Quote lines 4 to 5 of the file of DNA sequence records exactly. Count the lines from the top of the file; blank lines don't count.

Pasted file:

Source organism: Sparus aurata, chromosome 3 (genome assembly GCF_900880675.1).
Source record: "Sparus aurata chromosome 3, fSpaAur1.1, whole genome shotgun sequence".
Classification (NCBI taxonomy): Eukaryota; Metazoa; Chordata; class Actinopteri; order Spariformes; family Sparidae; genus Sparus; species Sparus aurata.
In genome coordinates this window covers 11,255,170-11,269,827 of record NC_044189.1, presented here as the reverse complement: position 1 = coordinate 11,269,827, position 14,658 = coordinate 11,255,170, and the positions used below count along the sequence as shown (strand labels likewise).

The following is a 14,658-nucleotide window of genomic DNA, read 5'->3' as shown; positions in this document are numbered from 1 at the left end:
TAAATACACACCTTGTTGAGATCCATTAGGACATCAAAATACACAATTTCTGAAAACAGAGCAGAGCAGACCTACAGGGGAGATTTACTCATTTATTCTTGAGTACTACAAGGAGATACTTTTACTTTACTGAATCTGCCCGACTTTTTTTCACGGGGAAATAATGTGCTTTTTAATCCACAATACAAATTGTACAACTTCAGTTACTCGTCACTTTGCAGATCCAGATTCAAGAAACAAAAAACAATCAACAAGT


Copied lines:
In genome coordinates this window covers 11,255,170-11,269,827 of record NC_044189.1, presented here as the reverse complement: position 1 = coordinate 11,269,827, position 14,658 = coordinate 11,255,170, and the positions used below count along the sequence as shown (strand labels likewise).

The following is a 14,658-nucleotide window of genomic DNA, read 5'->3' as shown; positions in this document are numbered from 1 at the left end: